The Best Houston Music We Heard in April

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“Moody Park”
Houston's Near Northside was in the news quite a bit last month thanks to the opening of White Oak Music Hall, but it's also the setting of the wonderful “Moody Park,” a highlight of the Tony Vega Band's brand-new Black Magic Box album. The majority of the record is straight-up blues and mid-century R&B, but here Vega lets his childhood memories float by over a wistful accordion that recalls Los Lobos' classic 1987 LP By the Light of the Moon. He's definitely got the same eye for lyrical detail, mentioning Holy Name Catholic Church, Poppa Burger, the Majestic Metro theater, and Impalas and '57 Bel Airs by name. Don't miss the cooler-than-Antarctica cover of Lyle Lovett's “Penguins” on the same record, too. CHRIS GRAY

Self-described as “brutal, slamming, technical death metal,” Desecrate the Faith plays one of 100 different variations of “grind” that meticulously divide metal’s most extreme subgenre. But, hey, who cares? The quintet's music will melt your fucking face off, or at least keep your neighbors with small children at bay, thanks to the heavy dissonance, low death growls and blast beats of gore-themed songs like “Disfigured Arrangement” and “Pray for Degradation.” Recently opening for the likes of Suffocation, DTF will soon be heading to Europe to bring the wrath of Texas metal to foreign ears; pretty impressive for some local Houston boys. Catch them at their last stateside show this Saturday (May 7) with Hate Eternal, Vital Remains, Black Fast and Inanimate Existence at Eastdown Warehouse. KRISTY LOYE

“Sky Is the Limit”
Hustletown – it's not just a nickname, but a way of life for independent Houston musicians. It’s more than releasing tracks or playing shows. In this town, if you’re seeking notoriety, it means beating feet and shaking hands, carrying demos to wherever new listeners might be. That’s how artists like Lil-Trey and Detre Val do it. If you ask, they’ll tell you how political Houston’s music scene can be and how tiring it is to keep lacing the thick-soled shoes needed for chasing a dream. That makes “Sky Is the Limit” even more poignant. Its beats, produced by Detre Val, sound like the subconscious echoes that precede a hopeful realization. Lil-Trey’s rhymes are deftly delivered and echo the same optimism. "Sky Is The Limit" – it's not just a song title, but a way of life for these independent Houston musicians. JESSE SENDEJAS JR.

"Death of Tomoe"
If Kyle Hubbard has set the bar high for Houston indie rap collabs, Guilla may well have vaulted over it on his spacey new disc Children of the Sun. The local MC and sci-fi obsessive brought in talented pals like iLL FADED, Say Girl Say and budding megastar Kam Franklin to lend an added twinkle of star power to his new project, but maybe the most surprising and memorable of the hooks on his new album can be found on “Death of Tomoe,” a deep and hard-hitting cut featuring the talents of Houston Grand Opera soprano Alicia Gianni. She performed the song with Guilla at his album release show at Raven Tower last month, and the stunning (ha) phaser effects on Gianni’s voice sent chills down a spine or two under the big metal roof. Guilla and Gianni were both back in SugarHill Studios earlier this week working on her forthcoming EP. That’s going to be something you ain’t heard before — we’ll let you know when it drops. NATHAN SMITH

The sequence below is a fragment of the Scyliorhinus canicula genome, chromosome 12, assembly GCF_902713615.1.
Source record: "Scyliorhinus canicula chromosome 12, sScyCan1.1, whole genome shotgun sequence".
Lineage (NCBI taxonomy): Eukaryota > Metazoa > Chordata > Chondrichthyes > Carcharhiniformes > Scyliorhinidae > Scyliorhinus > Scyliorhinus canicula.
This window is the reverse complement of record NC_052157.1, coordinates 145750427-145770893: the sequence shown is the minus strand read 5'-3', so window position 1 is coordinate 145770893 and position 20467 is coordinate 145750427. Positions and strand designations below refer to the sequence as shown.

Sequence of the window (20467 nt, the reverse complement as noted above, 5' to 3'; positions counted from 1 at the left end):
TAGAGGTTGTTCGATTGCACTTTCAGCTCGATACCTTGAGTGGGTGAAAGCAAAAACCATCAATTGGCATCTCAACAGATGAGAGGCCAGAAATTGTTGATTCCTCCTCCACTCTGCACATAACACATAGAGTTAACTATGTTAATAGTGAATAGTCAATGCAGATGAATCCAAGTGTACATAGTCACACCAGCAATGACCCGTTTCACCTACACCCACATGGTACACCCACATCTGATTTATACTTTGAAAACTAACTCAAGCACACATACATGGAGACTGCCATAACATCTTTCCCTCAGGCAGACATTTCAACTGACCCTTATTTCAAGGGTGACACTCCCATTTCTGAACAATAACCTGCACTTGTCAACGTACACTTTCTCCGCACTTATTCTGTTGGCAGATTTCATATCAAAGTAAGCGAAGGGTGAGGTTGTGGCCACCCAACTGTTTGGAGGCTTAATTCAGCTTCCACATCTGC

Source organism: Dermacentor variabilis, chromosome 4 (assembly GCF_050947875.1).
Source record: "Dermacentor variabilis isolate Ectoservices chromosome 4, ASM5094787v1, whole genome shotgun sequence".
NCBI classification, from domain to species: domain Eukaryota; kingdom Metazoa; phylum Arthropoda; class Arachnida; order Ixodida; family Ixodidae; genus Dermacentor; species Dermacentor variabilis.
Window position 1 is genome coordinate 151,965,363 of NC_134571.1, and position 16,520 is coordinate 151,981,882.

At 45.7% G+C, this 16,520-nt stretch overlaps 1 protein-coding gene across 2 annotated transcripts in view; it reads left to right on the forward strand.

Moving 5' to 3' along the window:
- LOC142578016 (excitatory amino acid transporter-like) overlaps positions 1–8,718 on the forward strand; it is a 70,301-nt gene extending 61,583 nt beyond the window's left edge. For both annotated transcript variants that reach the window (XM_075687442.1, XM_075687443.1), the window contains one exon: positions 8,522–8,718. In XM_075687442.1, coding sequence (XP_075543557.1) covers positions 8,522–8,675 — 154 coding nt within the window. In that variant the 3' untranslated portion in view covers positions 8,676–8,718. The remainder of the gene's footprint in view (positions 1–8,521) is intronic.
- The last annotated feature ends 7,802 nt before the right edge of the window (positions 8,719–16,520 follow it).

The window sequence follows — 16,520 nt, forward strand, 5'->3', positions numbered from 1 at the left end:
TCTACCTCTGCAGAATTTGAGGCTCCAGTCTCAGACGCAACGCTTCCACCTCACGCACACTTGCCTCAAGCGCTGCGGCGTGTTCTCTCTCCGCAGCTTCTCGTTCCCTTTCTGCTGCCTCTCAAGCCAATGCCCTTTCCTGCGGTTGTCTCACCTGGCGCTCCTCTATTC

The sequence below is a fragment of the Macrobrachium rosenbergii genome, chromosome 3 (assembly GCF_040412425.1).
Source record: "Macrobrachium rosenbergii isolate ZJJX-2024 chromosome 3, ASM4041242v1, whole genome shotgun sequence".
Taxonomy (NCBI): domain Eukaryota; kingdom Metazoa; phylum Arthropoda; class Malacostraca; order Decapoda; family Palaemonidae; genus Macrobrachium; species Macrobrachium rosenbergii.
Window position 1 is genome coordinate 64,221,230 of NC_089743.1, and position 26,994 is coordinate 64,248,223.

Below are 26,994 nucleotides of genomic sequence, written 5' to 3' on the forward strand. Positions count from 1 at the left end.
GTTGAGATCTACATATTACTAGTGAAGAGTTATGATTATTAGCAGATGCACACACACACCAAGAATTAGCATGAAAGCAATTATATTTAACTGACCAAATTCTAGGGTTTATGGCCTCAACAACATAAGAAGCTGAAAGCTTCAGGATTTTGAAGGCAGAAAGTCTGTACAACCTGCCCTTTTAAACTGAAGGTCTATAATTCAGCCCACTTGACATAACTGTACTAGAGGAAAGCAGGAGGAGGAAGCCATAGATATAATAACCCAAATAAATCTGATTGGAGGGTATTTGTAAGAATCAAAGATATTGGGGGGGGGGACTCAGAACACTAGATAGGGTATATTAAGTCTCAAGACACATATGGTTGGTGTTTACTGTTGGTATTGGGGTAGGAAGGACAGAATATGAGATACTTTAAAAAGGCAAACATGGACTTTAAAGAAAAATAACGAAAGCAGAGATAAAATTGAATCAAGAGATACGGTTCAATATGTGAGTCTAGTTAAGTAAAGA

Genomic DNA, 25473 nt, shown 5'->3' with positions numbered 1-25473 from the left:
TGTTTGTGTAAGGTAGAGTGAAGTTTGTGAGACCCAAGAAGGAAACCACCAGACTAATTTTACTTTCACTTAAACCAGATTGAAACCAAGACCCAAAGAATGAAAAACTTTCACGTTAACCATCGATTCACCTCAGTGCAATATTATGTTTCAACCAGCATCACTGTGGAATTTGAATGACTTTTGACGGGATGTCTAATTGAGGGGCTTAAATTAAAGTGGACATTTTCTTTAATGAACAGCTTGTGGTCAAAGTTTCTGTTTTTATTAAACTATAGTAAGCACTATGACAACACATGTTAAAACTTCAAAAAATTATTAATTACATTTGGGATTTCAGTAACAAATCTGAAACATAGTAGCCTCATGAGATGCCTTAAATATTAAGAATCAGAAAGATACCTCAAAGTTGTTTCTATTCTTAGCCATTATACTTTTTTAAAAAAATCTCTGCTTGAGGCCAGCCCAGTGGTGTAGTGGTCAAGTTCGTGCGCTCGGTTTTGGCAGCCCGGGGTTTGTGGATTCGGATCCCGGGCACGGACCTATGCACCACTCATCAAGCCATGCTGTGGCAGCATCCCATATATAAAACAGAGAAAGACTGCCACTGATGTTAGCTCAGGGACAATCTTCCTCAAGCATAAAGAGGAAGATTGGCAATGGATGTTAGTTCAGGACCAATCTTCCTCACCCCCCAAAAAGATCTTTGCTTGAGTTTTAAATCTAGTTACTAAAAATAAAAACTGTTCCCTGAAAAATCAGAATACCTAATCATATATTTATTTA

Hands down, An Oath of Misdirection delivers some of the heaviest, most professionally executed metal tracks in the Bayou City music scene. I was lucky enough to catch the last half of their set at Scout Bar when they opened for Thy Art Is Murder, and it left me dry and thirsty. With no shows on the books this summer, An Oath is heading into the studio soon, so look forward to some new tracks later this year. Meanwhile, familiarize yourself with their debut release, Everyone Is Suspect, and thank us later. [Note: this paragraph has been modified after its original publication; the band's bassist was not in fact tapped to join Amon Amarth's tour. We regret the error.] KRISTY LOYE

Live performance (April 20)
For a band that hasn't played many gigs, the Texas Turbines gave a pretty impressive performance in their first gig at Under the Volcano. Led by guitarists Jim Ferguson and John Griffin, the Turbines laid on doses of twang rock, hillbilly rock and ZZ Top rock for a good crowd of Med Center types. Not every song is memorable, but the Turbines played almost two hours of original tunes, an impressive feat for a band made up of guys with serious day jobs. These guys are already pretty good and could grow into a substantial act if they keep at it and gig more. WILLIAM MICHAEL SMITH

Live performance (April 16)
Other than knowing the name, I didn't know much about Houston R&B artist Alycia Miles prior to her set at Heights Vinyl as part of Record Store Day. I walked away not only familiar with Miles's music, but a fan of it as well. Miles, who lists Lauryn Hill and Erykah Badu among her many inspirations, tore through an energetic hourlong set that perfectly captured what's so great about enjoying live local music. The show compelled me to search out some of her studio work, and I walked away equally impressed. Miles likely made a few new fans during her Record Store Day set, and she certainly made one here. CLINT HALE

“Mind Boots”